It's Time For a Reality Check on Teacher Quality
The current "Highly Qualified Teacher" (HQT) amendment to the federal Appropriations Bill allows teachers-in-training to be designated as "highly qualified." Problem is, as soon as you start calling everybody highly qualified, you lose the ability to tell which students are actually being served by quality, experienced teachers and which students are being systematically denied access to the most important, in-classroom resources they need.
In a column for the Huffington Post, John Affeldt, Managing Attorney at Public Advocates, deftly explains what the HQT amendment does, what faulty logic and research supports it and why we need a reality check on how this misleading label has allowed teachers-in-training to be concentrated in struggling schools to the detriment of our nation's low-income students and students of color.
For Affeldt, the central issue of the HQT debate is about creating a baseline standard in the profession:
"Advocates of the HQT amendment sometimes use a diversionary tactic: they argue that measuring teacher effectiveness should replace the effort to ensure an entry-level standard of quality for all beginning teachers. We need both.
How can we possibly discern teachers' effectiveness until they have taught for a few years? We can't. It is critical that federal policy also maintain a baseline entry standard. We do not, as a society, allow anyone to drive without passing a driver's test and only revoke the privilege once someone does harm on the roadways. Similarly, we should not let anyone teach our children without first acquiring a baseline level of training and competence in the classroom. The theory that we can remove teachers from the classroom once they have proven themselves ineffective two or three years down the road ignores the immediate damage done to students."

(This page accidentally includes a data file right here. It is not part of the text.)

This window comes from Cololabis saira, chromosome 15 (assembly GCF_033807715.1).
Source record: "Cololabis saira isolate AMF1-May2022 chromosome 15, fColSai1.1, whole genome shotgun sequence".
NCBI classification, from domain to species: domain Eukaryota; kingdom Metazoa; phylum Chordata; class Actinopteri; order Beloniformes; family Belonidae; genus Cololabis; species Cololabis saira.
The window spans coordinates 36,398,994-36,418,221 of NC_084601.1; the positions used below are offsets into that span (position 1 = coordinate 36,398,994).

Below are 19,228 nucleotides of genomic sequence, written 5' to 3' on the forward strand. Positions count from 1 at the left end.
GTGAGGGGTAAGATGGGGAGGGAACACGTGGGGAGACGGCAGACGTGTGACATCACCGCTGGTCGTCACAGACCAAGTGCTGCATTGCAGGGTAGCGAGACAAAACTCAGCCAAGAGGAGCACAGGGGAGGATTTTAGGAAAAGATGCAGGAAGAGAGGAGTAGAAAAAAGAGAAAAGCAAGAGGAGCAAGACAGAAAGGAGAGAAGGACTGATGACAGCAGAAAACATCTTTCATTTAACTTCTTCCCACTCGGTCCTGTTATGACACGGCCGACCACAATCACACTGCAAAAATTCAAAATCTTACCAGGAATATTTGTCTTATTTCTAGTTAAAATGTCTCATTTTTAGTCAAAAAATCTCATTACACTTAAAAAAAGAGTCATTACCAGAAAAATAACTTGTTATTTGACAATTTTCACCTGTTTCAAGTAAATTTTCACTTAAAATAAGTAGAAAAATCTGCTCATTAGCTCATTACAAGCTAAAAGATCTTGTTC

Low-income students and students of color are the ones who are disproportionately saddled with new teachers and teachers-in-training. But by not calling teachers-in-training what they are, policymakers don't have to address the disparity in access to fully trained teachers. The amendment has become "a lawful farce that spawns inequity."
Read Affeldt's full column here.